Short version: 79%
While lots of the fans who enjoyed the astounding visuals and the over-the-top silliness in the first two games will be hugely disappointed on how “normal” Runaway 3 is, the game really does everything to get rid of all the bad things that plagued The Dream of the Turtle and give us an enjoyable and good-paced crime/thriller story in the form of a much more traditional point-and-click adventure game, which also includes the best characterisation of the two main protagonist, as well as huge improvements in gameplay and puzzles.Long version:
Runaway: A Twist of Fate is the third and (so far) final instalment of the series. One of the most obvious features of the game is that lots, if not all aspects of it were changed quite dramatically: the bad things improved and the good things became worse.
But the good news is that this means the developers turned the god-awful Runaway 2 into a really enjoyable game.
Yes, the background graphics are duller, somewhat more boring. The lush and colourful backdrops are a thing of the past, most of the game takes place in very realistic places.
Same goes for soundtrack. While the first two games had very catchy (albeit dated) main themes, A Twist of Fate uses more traditional songs.
And on the other hand…
You can forget the aliens. You can forget the super-secret government agency with its badly designed Bond-villain rejects. You can forget the ugly faces which would have been thrown out from a bad Nickelodeon cartoon. You can forget the painfully bad voice acting. You can forget the needlessly overcomplicated and outlandishly illogical puzzles. You can forget the plot twist and event turns that come out of nowhere and lead nowhere. And most importantly: you can forget Joshua, who you can see for a few seconds only if you ever use the built-in hint system. That, s right: the most annoying piece of the Runaway franchise isn’t even mentioned in this game’s story.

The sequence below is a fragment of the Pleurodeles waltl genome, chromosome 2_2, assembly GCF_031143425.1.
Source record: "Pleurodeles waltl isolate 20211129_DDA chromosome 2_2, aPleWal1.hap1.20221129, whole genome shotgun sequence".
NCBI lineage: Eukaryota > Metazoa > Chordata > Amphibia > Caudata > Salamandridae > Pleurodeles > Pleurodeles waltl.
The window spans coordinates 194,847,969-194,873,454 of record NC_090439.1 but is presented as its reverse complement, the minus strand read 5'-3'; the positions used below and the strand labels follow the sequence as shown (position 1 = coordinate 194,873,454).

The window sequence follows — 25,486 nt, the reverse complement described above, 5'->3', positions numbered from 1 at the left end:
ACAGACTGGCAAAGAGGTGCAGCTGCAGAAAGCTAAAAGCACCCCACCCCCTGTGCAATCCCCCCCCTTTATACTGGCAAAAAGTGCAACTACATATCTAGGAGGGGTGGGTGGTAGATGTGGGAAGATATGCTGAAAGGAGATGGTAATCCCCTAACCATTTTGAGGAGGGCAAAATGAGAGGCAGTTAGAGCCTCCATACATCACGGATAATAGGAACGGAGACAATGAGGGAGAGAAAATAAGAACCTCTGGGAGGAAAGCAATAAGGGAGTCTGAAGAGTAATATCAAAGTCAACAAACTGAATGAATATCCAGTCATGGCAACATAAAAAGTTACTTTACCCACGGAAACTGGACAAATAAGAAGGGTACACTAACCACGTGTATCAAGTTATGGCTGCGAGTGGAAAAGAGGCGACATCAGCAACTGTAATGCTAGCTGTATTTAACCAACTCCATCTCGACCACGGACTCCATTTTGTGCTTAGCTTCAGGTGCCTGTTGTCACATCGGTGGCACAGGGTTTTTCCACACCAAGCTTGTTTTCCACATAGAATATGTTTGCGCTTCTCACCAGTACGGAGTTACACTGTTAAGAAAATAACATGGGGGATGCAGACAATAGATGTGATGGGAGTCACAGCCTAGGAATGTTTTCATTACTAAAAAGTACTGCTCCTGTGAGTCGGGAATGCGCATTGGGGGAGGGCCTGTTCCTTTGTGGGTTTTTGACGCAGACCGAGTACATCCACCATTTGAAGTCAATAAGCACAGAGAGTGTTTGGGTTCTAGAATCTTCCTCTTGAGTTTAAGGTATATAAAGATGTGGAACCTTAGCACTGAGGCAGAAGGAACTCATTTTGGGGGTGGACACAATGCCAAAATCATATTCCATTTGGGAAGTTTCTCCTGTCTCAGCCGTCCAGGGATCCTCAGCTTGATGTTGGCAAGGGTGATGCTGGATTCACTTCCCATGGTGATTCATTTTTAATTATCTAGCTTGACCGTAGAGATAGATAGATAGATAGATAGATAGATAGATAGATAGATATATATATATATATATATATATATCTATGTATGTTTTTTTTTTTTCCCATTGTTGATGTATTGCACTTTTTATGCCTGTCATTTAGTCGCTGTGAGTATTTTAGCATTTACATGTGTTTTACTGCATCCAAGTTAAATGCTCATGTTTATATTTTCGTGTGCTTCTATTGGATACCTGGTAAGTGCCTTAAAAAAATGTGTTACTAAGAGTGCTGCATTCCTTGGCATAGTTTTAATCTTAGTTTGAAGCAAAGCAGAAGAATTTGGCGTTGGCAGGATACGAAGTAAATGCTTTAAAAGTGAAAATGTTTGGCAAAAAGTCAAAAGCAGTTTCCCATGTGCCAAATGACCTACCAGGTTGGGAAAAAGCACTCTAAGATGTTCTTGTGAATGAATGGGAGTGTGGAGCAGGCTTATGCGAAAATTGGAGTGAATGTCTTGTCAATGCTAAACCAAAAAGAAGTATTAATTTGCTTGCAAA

You can also forget the frustrating pixel-hunting: all hotspots can be highlighted now, so instead of combing through every microdot of every screen, you can focus on solving the puzzles and advancing in the story.
The only thing that barely changed is that large portion of the dialogues are still forced plot-dumps, but the quality of the writing improved so much it may take three or more chapters until you really start noticing it.
And have I mentioned that the new plot offers a way to completely retcon the aliens and all the nonsense that we saw in the last game and act like if it was a simple delusion? It even lets us think that the more cartoonish elements in the first game (like conversing with the dead) were only the result of a wild imagination trying to spice up a simple mafia story.
Because the new story yet again bases itself in reality. In a Hollywood-ish reality, but still reality: you are on the run from a bunch of assassins who plot to kill you all the while they are trying to make lots of money. No bowling ball teleporters, no telepathic aliens, just a very sound thriller story.
With a good load of campy and cheesy humour that is put only where it should be, not forcing itself into situations that are intense or dramatic. No over-the top Monkey Island imitations, just a little spoof here and there.
Still, the game is far from perfect of course, hence the “score”. For one thing, it is considerably shorter than the first or second one. The plot is still shoddy sometimes, the puzzles are a little bit forced (for example you just happen to find a rare statue ten meters away when you are asked to find one) and the voice acting still falls flat for the new main actor, but overall the game is a major improvement and a really exciting and worthy conclusion of the Runaway trilogy
Too bad you have to suffer through the second instalment to fully understand the story.